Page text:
42

I am trying to pass a table-value parameter to a stored procedure, but I keep getting an exception (see below).

SqlCommand c = new SqlCommand("getPermittedUsers", myConn) { CommandType = CommandType.StoredProcedure };

c.Parameters.AddWithValue("@intNotifyingUserId", notifyingUserId);
c.Parameters.AddWithValue("@tSelectedPdfIds", sharedPdfs).SqlDbType = SqlDbType.Structured;

SqlDataReader dr = c.ExecuteReader();

The type is defined on the server like this:

CREATE TYPE [dbo].[IdList] AS TABLE(
    [Id] [int] NOT NULL
)

I have tried passing sharedPdfs as a List<int>, and IQueryable<int>, but keep getting the following exception:

Object must implement IConvertible.

Anyone know what I am doing wrong? The documentation implies that I should be able to pass a list as a TVP but doesn't give any examples.

Thank you.

4
  • How is getPermittedUsers declared? – Marcelo Cantos Aug 8 '11 at 22:56
  • This is a long-shot, but have you tried passing an int[]? – Marcelo Cantos Aug 8 '11 at 23:00
  • Thanks, it worked with a DataTable. Annoying to have to convert my IQueryable into a DataTable, though. – nw. Aug 8 '11 at 23:30
  • 4
    You can also implement IEnumerable<SqlDataRecord>. lennilobel.wordpress.com/2009/07/29/… – Derek Beattie Aug 9 '11 at 2:01
17

You can pass the parameter as a DataTable, IEnumerable<SqlDataRecord>, or DbDataReader.

4
  • 1
    Yes, those are the supported types for a Table-Value Parameter in SqlCommand. The full documentation is here: msdn.microsoft.com/en-us/library/bb675163.aspx . See 1/3 of the way down: "System.Data.SqlClient supports populating table-valued parameters from DataTable, DbDataReader or System.Collections.Generic.IEnumerable<SqlDataRecord> ([T:System.Collections.Generic.IEnumerable`1)] objects." – Jared Moore Sep 16 '11 at 17:22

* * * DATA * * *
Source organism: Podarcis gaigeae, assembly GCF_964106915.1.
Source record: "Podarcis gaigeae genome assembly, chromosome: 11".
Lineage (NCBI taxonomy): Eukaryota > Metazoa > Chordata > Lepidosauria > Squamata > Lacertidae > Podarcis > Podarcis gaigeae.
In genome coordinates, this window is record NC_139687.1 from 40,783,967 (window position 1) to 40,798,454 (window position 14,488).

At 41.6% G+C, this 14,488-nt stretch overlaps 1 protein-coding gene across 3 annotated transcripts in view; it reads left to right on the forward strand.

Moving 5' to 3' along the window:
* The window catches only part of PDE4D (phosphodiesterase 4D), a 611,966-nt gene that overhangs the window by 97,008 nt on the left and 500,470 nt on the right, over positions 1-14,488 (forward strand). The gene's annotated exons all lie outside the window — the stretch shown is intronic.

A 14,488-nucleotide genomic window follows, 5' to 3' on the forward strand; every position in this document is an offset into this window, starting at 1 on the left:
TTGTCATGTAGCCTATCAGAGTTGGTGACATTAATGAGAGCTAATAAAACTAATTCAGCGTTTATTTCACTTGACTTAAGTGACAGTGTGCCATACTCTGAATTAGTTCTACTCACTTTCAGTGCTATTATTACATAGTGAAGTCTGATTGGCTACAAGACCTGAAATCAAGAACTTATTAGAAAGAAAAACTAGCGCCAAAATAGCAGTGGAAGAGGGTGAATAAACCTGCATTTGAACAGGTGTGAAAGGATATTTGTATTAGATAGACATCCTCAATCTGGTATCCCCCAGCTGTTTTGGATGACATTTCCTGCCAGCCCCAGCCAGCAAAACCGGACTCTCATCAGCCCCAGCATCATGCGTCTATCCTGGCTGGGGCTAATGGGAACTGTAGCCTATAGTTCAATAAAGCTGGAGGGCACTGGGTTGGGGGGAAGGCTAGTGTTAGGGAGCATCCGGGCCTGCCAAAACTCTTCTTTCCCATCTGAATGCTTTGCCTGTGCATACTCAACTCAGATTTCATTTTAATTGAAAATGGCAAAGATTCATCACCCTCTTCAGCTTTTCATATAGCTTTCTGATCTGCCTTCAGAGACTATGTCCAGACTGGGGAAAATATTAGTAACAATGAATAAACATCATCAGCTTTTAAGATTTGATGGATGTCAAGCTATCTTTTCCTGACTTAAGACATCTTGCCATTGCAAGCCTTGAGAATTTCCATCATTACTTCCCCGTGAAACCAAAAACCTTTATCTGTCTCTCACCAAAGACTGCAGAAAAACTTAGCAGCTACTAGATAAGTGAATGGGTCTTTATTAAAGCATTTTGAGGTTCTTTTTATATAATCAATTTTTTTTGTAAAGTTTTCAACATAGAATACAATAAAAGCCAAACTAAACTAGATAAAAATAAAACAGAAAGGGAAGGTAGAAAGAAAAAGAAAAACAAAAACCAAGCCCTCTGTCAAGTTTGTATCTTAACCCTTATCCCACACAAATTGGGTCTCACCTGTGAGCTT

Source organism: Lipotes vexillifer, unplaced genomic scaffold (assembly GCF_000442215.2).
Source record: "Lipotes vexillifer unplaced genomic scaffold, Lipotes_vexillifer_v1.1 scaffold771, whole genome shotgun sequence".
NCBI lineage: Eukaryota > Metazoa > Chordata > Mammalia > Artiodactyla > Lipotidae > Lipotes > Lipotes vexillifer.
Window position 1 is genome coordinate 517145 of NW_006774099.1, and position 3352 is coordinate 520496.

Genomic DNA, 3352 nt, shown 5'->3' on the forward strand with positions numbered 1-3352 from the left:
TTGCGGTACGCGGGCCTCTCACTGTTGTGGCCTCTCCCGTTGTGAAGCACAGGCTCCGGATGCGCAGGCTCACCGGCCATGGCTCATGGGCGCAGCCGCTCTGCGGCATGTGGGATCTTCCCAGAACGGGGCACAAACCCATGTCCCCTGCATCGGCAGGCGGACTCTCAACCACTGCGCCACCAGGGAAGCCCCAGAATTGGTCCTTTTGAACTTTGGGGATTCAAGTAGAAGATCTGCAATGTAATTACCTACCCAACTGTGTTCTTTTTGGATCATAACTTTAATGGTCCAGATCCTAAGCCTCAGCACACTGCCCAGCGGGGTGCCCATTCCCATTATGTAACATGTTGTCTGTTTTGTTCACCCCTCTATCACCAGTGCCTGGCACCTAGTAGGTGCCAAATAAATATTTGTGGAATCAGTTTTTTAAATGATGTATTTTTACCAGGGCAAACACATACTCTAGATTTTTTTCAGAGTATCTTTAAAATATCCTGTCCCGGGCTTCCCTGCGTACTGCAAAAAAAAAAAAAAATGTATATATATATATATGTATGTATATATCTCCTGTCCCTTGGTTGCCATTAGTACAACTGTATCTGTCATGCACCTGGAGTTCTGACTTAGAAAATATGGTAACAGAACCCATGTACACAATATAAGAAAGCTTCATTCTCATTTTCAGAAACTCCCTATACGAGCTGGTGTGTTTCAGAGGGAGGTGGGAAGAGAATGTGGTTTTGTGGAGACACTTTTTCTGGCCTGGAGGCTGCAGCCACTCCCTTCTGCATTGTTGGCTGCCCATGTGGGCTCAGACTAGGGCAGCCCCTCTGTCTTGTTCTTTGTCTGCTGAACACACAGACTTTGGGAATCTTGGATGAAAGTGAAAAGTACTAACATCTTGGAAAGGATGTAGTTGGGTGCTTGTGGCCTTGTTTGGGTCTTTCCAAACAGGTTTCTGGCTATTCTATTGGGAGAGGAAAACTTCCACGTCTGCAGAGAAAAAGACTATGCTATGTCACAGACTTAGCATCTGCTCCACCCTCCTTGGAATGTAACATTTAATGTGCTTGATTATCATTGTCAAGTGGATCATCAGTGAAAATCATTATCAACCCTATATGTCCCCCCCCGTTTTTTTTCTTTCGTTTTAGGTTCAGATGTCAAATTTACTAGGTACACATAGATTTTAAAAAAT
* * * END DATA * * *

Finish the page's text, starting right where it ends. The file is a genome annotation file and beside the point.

• 1
    is this also possible in Oracle? – Hector Sanchez Oct 24 '11 at 21:10
  • Table-Valued Parameters is a SQL Server feature. Oracle may or may not have its own similar feature, I do not know. – Jared Moore Oct 25 '11 at 22:36
  • @Mr. No but check out UDTs and ntypes. A UDT is analogous to a class, an ntype to a collection/list. I've passed very complex objects between .net and the database using this mechanism. You need to be using ODP.net, and you need to be aware of which version also as support for UDTs was only added relatively recently. – PeteH Nov 22 '12 at 14:26
52

The following example illustrates using either a DataTable or an IEnumerable<SqlDataRecord>:

SQL Code

CREATE TABLE dbo.PageView
(
    PageViewID BIGINT NOT NULL CONSTRAINT pkPageView PRIMARY KEY CLUSTERED,
    PageViewCount BIGINT NOT NULL
);
CREATE TYPE dbo.PageViewTableType AS TABLE
(
    PageViewID BIGINT NOT NULL
);
CREATE PROCEDURE dbo.procMergePageView
    @Display dbo.PageViewTableType READONLY
AS
BEGIN
    MERGE INTO dbo.PageView AS T
    USING @Display AS S
    ON T.PageViewID = S.PageViewID
    WHEN MATCHED THEN UPDATE SET T.PageViewCount = T.PageViewCount + 1
    WHEN NOT MATCHED THEN INSERT VALUES(S.PageViewID, 1);
END

C# Code

private static void ExecuteProcedure(bool useDataTable, string connectionString, IEnumerable<long> ids) {
    using (SqlConnection connection = new SqlConnection(connectionString)) {
        connection.Open();
        using (SqlCommand command = connection.CreateCommand()) {
            command.CommandText = "dbo.procMergePageView";
            command.CommandType = CommandType.StoredProcedure;

            SqlParameter parameter;
            if (useDataTable) {
                parameter = command.Parameters.AddWithValue("@Display", CreateDataTable(ids));
            }
            else {
                parameter = command.Parameters.AddWithValue("@Display", CreateSqlDataRecords(ids));
            }
            parameter.SqlDbType = SqlDbType.Structured;
            parameter.TypeName = "dbo.PageViewTableType";

            command.ExecuteNonQuery();
        }
    }
}

private static DataTable CreateDataTable(IEnumerable<long> ids) {
    DataTable table = new DataTable();
    table.Columns.Add("ID", typeof(long));